Fractured Water

Within the hidden pores of ancient rock,

Clandestine remnants of our past lie trapped

And whisper of the future they unlock.

 

As these seductive murmurs leave us rapt,

We penetrate the soil with straws of steel

To drink from fresh reserves we find untapped.

 

But first we need to break the stony seal,

And flush synthetic tracts with dirty tears

That cause the earth to wince and flare and wheal.

 

As each new fractured fissure cracks and clears,

The backwash from the pores begins to flow

And leaves the land in aqueous arrears.

 

To drain these sediments from deep below,

The water that we use we must forgo.

‘We penetrate the soil with straws of steel’ (Image Credit: Public Domain).

This is a Terza Rima Sonnet, inspired by recent research that has shown that the amount of water used by fracking in the US has increased by up to 770% since 2011.

Hydraulic fracturing, or fracking is a geochemical engineering process in which large volumes of water combined with chemicals (e.g. acids and biocides to limit the growth of bacteria and prevent the corrosion of the pipes etc.) and sand (to keep the fractures open) is injected into rock formations at a high pressure to fracture the rock, and in so doing facilitate the recovery of difficult-to-reach reserves of oil and gas. Fracking has experienced a rapid expansion in recent years, and is transforming energy supplies in USA; with the current rate of crude oil production (driven by this expansion of fracking) helping the US to surpass Saudi Arabia, leaving it behind only Russia, in terms of total crude production. However, despite the economic benefits of fracking there are a number of studies that look at the negative impact that fracking will have on the environment, and new research has also shown the extent to which this rapid expansion of fracking will lead to increases in water demand.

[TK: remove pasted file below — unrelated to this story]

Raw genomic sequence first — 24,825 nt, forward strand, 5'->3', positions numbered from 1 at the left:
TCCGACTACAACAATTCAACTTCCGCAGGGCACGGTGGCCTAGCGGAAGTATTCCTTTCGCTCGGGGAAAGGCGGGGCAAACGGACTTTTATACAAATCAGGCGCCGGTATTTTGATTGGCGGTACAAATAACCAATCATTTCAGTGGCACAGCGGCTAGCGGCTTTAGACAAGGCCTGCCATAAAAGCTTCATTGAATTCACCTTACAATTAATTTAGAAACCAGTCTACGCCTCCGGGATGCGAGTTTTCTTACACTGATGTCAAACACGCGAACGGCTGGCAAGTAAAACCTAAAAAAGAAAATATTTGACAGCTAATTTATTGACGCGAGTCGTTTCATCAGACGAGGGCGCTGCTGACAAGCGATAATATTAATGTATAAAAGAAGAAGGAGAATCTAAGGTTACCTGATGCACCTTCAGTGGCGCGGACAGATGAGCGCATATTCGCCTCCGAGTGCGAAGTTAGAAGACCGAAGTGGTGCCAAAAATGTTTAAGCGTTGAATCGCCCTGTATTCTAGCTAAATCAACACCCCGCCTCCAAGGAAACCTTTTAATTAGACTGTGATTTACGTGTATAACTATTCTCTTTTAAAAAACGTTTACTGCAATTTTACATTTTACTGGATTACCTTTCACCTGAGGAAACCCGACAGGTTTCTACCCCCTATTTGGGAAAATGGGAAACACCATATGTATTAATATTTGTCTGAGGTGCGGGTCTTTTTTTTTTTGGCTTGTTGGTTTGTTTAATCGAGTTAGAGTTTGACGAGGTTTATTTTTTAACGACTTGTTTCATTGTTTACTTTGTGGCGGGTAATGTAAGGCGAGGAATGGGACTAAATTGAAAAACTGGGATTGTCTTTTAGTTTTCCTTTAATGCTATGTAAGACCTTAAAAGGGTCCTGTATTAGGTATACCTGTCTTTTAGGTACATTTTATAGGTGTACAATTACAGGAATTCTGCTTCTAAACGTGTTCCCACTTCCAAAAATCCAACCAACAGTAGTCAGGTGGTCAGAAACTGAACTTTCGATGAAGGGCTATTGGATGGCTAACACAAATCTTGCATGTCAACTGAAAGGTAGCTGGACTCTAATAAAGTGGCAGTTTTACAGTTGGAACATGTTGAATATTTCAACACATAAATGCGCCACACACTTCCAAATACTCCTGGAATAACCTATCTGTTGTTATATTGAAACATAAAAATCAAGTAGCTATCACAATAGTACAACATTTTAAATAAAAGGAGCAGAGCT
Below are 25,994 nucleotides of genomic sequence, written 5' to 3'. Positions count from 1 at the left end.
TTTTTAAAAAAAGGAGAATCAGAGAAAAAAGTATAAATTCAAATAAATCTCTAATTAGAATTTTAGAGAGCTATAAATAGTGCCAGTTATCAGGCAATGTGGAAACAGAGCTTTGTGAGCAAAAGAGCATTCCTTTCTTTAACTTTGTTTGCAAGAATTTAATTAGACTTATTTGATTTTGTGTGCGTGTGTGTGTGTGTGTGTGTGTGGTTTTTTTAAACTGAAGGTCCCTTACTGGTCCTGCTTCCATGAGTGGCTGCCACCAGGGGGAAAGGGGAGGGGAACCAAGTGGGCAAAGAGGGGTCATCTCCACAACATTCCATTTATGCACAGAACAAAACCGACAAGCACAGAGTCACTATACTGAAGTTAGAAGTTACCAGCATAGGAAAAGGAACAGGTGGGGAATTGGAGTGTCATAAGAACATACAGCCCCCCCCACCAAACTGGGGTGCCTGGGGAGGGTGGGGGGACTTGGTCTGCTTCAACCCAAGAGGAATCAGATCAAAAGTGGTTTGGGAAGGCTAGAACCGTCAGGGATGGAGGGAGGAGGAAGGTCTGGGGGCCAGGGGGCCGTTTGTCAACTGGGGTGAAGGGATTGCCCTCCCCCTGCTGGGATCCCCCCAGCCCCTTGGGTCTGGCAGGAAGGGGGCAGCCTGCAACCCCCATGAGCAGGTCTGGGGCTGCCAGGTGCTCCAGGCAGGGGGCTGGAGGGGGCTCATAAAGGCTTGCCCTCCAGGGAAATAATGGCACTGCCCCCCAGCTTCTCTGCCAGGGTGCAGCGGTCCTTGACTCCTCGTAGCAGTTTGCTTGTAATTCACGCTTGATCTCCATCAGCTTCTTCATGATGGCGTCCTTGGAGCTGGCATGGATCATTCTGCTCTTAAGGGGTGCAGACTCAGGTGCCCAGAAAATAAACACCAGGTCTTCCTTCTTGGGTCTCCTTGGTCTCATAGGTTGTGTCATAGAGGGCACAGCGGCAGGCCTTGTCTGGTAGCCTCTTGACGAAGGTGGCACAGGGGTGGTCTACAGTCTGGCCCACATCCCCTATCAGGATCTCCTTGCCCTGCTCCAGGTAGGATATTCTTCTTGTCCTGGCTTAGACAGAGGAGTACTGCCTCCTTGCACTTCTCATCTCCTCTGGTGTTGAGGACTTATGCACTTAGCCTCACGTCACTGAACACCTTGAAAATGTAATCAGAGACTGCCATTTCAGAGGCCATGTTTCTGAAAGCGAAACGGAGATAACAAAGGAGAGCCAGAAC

By analysing the amount of water used from over 12,000 individual fracking wells in the US, this research has shown that from 2011 to 2016, the water use per well increased by between 14% and 770%, whilst the wastewater production at these wells increased by between 60% and 1440% in the same period; these growths being driven by both an increase to the lateral length of the wells and also the intensity of the production process. Previous studies suggested that fracking did not use significantly more water than other energy sources, but those findings were based on data from the early years of fracking; this new research shows that this is no longer the case, with fracking now consuming far more water than other energy sources, with the demand continuing to rise. As well as the strains that this puts on water availability, especially in arid and semiarid areas, this trend exacerbates water management issues because of the increasingly large volumes of wastewater that need to be safely disposed of.

Leave a Comment

Share This
%d bloggers like this: